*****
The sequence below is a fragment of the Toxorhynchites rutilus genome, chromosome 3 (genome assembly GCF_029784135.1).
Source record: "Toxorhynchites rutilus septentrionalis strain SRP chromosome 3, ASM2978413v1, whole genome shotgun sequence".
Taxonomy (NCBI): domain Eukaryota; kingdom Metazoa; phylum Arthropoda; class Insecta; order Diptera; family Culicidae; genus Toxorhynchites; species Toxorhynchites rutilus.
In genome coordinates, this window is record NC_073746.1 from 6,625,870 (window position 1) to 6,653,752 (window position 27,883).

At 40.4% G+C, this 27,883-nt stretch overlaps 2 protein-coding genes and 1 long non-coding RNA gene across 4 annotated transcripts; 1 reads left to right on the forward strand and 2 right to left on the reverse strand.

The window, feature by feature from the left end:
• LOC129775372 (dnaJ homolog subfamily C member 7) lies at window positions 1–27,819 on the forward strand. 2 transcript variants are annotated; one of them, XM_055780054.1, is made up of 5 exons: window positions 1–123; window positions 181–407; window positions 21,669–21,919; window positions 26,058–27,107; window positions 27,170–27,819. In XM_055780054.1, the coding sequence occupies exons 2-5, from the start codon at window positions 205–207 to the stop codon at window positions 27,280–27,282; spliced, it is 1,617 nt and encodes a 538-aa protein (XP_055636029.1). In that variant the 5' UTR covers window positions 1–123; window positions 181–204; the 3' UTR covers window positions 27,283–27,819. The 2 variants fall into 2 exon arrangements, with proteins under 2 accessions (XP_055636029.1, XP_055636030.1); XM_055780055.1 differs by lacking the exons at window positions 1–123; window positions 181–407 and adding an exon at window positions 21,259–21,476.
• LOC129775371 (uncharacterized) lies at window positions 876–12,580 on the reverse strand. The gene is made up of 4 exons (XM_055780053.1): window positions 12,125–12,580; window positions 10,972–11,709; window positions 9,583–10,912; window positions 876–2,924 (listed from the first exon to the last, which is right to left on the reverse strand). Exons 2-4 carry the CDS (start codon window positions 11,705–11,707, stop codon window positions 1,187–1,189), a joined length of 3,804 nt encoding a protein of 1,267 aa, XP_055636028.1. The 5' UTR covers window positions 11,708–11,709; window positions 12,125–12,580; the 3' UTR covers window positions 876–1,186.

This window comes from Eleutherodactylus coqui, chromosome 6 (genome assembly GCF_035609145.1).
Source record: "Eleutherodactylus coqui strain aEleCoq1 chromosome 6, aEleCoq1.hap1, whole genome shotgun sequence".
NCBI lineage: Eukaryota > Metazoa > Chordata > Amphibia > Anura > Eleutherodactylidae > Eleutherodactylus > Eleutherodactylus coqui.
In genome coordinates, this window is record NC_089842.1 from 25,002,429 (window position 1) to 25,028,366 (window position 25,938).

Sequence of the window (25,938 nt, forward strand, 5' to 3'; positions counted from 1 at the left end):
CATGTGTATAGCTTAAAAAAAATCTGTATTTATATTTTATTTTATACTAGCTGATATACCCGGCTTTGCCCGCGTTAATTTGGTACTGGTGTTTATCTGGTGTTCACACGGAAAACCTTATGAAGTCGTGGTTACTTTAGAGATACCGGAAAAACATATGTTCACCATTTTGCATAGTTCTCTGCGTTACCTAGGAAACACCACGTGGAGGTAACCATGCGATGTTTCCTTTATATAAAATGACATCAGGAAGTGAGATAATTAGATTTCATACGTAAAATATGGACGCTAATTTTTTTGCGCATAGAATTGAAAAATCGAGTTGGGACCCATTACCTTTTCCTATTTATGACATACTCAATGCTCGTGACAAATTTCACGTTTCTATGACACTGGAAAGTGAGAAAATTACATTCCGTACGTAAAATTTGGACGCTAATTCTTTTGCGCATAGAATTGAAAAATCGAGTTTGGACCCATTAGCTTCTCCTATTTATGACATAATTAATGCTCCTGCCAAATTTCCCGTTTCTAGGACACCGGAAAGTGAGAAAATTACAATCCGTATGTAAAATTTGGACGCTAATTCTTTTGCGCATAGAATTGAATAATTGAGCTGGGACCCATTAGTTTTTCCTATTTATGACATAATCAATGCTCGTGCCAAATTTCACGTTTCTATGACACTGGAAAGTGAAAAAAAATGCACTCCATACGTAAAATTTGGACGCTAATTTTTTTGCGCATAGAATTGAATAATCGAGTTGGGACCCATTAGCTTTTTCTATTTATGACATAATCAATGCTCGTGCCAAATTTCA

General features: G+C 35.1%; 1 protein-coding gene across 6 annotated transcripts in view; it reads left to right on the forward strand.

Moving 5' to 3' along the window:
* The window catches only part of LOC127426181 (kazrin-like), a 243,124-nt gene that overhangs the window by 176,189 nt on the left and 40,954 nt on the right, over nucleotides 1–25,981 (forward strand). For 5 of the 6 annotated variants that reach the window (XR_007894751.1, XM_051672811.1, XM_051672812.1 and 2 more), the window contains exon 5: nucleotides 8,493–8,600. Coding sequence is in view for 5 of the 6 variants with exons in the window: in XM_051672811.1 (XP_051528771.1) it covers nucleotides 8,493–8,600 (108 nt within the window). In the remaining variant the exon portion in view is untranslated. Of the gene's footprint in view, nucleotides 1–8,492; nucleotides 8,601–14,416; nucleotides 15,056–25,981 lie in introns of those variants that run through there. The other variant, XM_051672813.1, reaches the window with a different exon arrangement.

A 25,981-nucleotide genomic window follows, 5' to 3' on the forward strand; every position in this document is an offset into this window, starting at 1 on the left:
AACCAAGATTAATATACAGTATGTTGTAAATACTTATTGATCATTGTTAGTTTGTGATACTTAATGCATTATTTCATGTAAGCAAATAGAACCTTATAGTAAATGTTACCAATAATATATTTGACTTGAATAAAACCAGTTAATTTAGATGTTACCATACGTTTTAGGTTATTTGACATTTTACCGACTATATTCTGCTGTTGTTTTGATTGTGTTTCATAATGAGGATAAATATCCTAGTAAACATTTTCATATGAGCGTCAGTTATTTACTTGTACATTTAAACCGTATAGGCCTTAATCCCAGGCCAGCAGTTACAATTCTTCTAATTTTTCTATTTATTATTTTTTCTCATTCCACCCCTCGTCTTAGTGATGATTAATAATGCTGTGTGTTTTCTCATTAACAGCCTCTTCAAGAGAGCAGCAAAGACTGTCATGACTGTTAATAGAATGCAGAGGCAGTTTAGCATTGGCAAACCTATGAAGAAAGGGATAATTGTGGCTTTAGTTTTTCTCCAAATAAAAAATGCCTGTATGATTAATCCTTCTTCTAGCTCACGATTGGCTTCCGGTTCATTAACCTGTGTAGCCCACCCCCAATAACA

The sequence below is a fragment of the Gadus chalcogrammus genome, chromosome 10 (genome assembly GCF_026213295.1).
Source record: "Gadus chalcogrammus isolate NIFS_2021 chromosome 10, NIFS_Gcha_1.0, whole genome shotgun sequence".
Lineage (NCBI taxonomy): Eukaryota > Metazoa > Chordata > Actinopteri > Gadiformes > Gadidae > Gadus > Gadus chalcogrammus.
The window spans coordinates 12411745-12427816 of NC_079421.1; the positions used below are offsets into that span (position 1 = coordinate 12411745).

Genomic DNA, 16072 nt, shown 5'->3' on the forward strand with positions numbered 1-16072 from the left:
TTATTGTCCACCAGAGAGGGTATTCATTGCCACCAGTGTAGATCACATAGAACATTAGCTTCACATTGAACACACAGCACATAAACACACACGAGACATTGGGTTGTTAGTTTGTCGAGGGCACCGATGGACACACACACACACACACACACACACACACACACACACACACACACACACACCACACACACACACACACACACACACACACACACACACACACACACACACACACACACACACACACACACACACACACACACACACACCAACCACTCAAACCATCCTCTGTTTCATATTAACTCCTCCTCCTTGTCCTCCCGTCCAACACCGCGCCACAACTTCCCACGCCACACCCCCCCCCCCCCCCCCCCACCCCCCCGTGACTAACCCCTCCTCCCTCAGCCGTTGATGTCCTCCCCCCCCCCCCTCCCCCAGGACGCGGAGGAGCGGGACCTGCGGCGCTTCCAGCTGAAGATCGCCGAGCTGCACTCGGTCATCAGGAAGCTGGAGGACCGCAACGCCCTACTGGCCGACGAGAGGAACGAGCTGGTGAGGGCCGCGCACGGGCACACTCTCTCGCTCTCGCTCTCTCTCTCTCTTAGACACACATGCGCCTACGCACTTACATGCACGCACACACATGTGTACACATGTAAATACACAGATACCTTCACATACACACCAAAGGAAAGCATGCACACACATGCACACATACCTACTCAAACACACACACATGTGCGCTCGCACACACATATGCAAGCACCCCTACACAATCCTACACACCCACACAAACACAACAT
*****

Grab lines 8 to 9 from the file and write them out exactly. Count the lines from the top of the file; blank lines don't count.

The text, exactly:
• LOC129775371 (uncharacterized) lies at window positions 876–12,580 on the reverse strand. The gene is made up of 4 exons (XM_055780053.1): window positions 12,125–12,580; window positions 10,972–11,709; window positions 9,583–10,912; window positions 876–2,924 (listed from the first exon to the last, which is right to left on the reverse strand). Exons 2-4 carry the CDS (start codon window positions 11,705–11,707, stop codon window positions 1,187–1,189), a joined length of 3,804 nt encoding a protein of 1,267 aa, XP_055636028.1. The 5' UTR covers window positions 11,708–11,709; window positions 12,125–12,580; the 3' UTR covers window positions 876–1,186.

This window comes from Eleutherodactylus coqui, chromosome 6 (genome assembly GCF_035609145.1).